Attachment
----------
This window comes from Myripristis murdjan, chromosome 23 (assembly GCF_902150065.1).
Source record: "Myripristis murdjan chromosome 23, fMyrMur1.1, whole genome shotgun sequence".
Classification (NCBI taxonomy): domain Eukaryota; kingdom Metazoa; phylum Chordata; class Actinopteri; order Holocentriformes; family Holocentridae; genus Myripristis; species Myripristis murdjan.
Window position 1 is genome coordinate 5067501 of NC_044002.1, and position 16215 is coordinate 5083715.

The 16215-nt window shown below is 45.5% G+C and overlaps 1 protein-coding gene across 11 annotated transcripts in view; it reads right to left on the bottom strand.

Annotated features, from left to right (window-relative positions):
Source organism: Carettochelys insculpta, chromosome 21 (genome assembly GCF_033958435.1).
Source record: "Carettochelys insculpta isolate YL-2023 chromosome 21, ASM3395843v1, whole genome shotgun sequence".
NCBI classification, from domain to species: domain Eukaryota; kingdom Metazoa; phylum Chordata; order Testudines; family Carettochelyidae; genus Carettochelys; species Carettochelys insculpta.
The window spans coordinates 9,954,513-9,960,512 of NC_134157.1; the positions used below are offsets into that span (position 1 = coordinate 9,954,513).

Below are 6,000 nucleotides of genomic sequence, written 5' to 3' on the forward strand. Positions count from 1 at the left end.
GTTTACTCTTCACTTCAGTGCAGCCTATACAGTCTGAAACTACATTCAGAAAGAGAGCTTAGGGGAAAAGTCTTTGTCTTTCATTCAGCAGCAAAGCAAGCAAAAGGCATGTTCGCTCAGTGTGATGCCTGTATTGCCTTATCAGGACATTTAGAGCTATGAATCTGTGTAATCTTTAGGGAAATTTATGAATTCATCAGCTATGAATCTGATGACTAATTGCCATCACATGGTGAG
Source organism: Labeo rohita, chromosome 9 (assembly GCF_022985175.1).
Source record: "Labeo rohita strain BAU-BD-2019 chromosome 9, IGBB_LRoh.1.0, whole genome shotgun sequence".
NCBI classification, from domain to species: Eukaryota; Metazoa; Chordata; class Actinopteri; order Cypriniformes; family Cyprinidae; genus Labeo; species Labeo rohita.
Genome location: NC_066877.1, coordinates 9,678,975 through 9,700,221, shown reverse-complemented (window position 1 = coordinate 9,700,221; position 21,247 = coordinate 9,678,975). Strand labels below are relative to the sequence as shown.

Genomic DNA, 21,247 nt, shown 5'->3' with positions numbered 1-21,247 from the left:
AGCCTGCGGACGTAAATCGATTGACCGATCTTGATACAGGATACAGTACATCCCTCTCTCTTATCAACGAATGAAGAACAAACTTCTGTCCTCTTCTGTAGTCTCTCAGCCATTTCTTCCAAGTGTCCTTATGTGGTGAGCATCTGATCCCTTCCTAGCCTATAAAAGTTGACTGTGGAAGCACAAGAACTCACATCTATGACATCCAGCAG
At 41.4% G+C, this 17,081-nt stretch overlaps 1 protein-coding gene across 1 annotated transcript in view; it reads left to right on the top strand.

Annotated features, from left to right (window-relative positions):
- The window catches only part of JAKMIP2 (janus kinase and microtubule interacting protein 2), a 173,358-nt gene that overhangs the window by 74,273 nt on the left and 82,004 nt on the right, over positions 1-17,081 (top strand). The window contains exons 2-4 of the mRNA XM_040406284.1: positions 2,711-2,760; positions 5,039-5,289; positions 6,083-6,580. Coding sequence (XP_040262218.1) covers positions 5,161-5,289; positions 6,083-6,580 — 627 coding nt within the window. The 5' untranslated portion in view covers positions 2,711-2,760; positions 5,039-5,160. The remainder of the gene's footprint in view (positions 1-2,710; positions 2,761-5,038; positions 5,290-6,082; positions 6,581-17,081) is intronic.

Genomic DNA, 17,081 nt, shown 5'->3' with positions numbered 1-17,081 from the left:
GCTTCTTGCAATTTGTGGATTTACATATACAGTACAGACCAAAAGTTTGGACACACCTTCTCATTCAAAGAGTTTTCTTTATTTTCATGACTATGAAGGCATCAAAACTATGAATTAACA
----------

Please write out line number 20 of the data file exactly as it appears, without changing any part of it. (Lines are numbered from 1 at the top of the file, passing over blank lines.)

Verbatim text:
Annotated features, from left to right (window-relative positions):